Istanbul Attack: Turkey, US, Russia Learn Lesson The Hard Way
Could the terrorist attack on Istanbul’s Ataturk airport killing 43 and injuring hundreds be a blowback from the Fallujah operations concluded three days ago? Does Fallujah, in the end indicate a more cooperative operation compared to, say, Tikrit last year? Is a resumption of US-Russia cooperation over Syria causing anxiety among abandoned militants?
Dan Rather, former CBS News anchor, described the air strikes on columns of ISIS vehicles on the highway outside Fallujah thus: “there was a video-game quality about the air strikes – the accuracy with which targets were hit.” Are the Americans showing a decisive sense of purpose – a frightening scenario for militant groups protected by regional powers with influence in Washington?
A look at the details of the mosaic. Multiple interests were involved in the Fallujah operations – US advisers and air force, Iraqi forces controlled from Baghdad, Shia militias, mistrustful of Baghdad, but with allegiance to the clerical authorities in Najaf and Karbala. These militias were being advised by Iranian experts.
Americans wanted their own nominee, Prime Minister Haider al Abadi to take the credit. The Fallujah endgame was slow in coming because the Americans carried on their shoulders the burden of protecting and providing safe passage to “assets” holed up in Fallujah affiliated to the Saudis and the Turks. It was a delicate balancing act excellently executed. The balance has presumably been retained in the arrangement with the Russians too.
A complexity in Iraq is the continuing distance between Ayatullah Sistani in Najaf, the ultimate source of Shia authority in Iraq, and Prime Minister Abadi, a Shia but low in Najaf’s esteem. Despite not being given an appointment by Sistani’s entourage last year, Abadi turned up in Najaf. He was sent back without an audience with the Ayatullah.
The clerical collective in Najaf and Karbala would like the Prime Minister in Baghdad to be free of American influences. There is an irony involved here. Had the Americans not knocked out Saddam Hussain and his iron clad, Baathist regime, there would not have been any Shia power in Iraq. Even Najaf may change after Fallujah.
Turkish President Tayyip Erdogan who, until 2012 had shot past even Mustafa Kemal Ataturk in the national popularity stakes, slipped badly over Syria. He tore his secular mask and came out in loud Muslim Brotherhood colours.
Brothers became a column in the architecture of the ISIS under Abu Bakr al Baghdadi. The central column were the once “Godless” Baathists of Iraq who, in reaction to Shias replacing Saddam Hussain in Baghdad, rediscovered their devout Sunni roots. Money and Salafis came from Saudi Arabia. This, roughly, is how the brand called ISIS was set up.
Remember US Defence Secretary Ashton Carter announce last year that a $500 million programme to train independent groups in Syria had to be abruptly discontinued. Which groups were being trained? Why was the project sunk without trace? The optimistic take on the Americans after Fallujah is this: yes we have been making mistakes but we are learning – more patience please.
The difficulty in Fallujah was similar to the one faced in Tikrit last year – the difficulty of extricating ingredients from the concoction called the ISIS.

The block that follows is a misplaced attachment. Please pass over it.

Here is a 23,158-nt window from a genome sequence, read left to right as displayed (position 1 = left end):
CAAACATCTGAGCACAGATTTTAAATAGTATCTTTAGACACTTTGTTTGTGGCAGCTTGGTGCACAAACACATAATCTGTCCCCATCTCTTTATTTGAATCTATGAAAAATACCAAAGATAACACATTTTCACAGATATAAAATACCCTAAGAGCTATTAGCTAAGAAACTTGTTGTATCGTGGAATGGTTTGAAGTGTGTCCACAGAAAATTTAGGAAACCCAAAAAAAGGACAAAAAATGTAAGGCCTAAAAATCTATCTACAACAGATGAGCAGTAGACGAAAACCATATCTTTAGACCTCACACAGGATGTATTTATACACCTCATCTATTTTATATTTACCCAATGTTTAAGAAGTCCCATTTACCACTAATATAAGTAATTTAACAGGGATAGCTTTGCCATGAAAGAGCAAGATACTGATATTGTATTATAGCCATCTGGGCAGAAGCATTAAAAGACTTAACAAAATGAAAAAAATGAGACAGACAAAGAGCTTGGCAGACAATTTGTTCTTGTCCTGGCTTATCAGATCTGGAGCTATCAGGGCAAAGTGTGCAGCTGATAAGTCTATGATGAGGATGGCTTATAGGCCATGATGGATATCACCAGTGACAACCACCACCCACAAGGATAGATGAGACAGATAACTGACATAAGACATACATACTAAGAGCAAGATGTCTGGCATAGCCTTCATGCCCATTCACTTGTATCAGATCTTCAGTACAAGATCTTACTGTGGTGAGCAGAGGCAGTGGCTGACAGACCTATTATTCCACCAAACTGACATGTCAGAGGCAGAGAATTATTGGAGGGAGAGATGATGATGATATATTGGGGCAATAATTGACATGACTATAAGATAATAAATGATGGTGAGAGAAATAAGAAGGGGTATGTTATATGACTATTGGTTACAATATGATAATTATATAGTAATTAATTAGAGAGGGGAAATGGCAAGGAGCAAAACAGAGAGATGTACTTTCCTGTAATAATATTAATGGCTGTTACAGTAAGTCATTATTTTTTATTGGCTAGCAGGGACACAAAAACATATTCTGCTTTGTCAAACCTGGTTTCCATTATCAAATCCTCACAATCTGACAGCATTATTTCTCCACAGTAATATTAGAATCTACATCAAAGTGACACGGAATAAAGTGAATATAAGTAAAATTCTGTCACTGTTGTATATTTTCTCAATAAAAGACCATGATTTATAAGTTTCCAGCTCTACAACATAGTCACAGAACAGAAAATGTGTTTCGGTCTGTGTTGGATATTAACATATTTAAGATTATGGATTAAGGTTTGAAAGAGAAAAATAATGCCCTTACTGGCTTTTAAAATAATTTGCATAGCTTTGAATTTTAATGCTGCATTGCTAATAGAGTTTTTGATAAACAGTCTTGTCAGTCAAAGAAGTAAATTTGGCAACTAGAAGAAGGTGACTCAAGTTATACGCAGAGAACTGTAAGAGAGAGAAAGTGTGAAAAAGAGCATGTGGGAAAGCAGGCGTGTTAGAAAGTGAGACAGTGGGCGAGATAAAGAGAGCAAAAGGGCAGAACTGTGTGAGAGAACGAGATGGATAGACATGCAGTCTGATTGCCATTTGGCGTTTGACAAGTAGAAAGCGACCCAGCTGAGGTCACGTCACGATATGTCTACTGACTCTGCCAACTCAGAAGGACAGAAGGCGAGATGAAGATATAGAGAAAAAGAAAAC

In March last year, Shia militias supported by Iran had cornered a powerful ISIS contingent in Tikrit. Americans pressured Abadi to abort the operation. The reason given was plausible: Shia militias triumphing over Sunni ISIS would aggravate the Shia-Sunni divide. Saudi Arabia would throw a fit. Turkey would also not like Muslim Brotherhood elements thus cornered. Brothers were not mentioned but it was understood that Erdogan had interests in the ISIS – his way of fighting Assad without being brazenly in the field.
The reality was somewhat different. Abadi was being pressurized to abort the Tikrit operation because important Saudi assets in Tikrit had to be given safe passage.
The Wall Street Journal reported: “Iraq began its attack without alerting the US or its partners. Instead, Iran played a leading role in guiding Shia militias and providing weapons.”
US spokesman said: “Shia advance on Tikrit got stalled, prompting Iraqi government to seek US air support.”
Iranian version was different: “US brought pressure on Baghdad to withdraw Shia militias from Tikrit. Only then would US launch air strikes.”
An American Field Commander gave the game away: “Iraq is going to have to decide who they want to partner with. We’ve been demonstrating all across the country and now in Tikrit, that we are good and able partners.” After Fallujah, the choices in Baghdad and Najaf should be clear.
The same complications and hesitations that characterized Tikrit surfaced in the Fallujah operation too. But on this occasion Iran, having made its nuclear peace with Washington, was not as motivated to embarrass the Americans. In the end it turned out to be a successful cooperative venture in which the Americans played a demonstrably key role. Erdogan’s change of heart, his about turn on relations with Russia and Israel plus Fallujah may well have precipitated the blowback which cost 43 lives at Istanbul’s airport. A bigger test lies ahead in Mosul where the ISIS first reared its head. Military action can defeat core groups but not the “idea” of ISIS which will unfurl all its fangs in an asymmetrical war called suicide attacks. All countries participating in the Mosul operation must alert their domestic constituencies. Donald Trump’s campaign in the US and post Brexit Xenophobia in Britain are liable to feed on the consequences.
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